- HeyCrowd: It’s a mobile app to ask questions online and get feedback in real time. They have some interesting twists like allowing you to push the questions to specific targeted groups like LeWeb audience, travelers, news readers, etc. While I like the idea, it rings very similar to Aarvark or even a recent Spanish startup named Feebbo (yeah worst name ever!). One of the questions from the jury was about their barriers of entry against players like SurveyMonkey and to be honest, I really think their allegation that they bring communities apart from a tools isn’t strong enough. Not because it’s not true but because they need to prove they’re able to pull that off. I love when a startup says: “people will…”. You really need to validate those hypothesis before pitching it.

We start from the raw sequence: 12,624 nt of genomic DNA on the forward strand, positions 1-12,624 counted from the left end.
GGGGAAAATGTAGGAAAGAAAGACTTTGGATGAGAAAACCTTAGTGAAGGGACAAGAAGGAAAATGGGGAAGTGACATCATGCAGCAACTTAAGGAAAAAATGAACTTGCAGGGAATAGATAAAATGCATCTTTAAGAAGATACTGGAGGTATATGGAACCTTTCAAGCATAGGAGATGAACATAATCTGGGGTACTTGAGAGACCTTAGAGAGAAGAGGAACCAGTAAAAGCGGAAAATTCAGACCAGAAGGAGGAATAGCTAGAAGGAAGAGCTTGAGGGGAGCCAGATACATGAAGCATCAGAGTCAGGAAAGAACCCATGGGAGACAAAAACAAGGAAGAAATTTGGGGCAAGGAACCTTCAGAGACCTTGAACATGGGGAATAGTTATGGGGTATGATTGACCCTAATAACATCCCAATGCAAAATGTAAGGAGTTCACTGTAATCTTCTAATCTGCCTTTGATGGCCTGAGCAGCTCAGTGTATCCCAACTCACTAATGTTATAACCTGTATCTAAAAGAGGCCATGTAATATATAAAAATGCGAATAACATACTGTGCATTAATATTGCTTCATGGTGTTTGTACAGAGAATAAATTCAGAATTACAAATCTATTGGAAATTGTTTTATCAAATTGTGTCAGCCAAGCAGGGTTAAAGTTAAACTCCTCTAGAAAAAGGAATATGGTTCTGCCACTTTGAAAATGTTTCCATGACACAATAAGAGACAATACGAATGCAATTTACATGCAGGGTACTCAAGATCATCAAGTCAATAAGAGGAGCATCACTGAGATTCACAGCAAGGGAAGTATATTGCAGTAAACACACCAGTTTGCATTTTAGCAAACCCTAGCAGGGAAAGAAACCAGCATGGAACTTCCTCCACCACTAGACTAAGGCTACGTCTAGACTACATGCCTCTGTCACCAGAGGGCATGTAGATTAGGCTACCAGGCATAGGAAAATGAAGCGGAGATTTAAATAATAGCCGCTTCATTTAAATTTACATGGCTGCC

- Geokiwi: They just released their mobile app beta at LeWeb. Their idea is to allow the user to communicate with other local users. Something like Craigslist but on steroids. They don’t use maps but dynamic lists that can be ordered based on different criteria. The idea is really nice, I think it’s such a simple concept it’s elegant but, as someone pointed out, they have a real issue when it comes to compete for mind share. It seem to me, they still haven’t tested their plan to acquire more users. Plus, the have very low entry barriers which nowadays isn’t very good.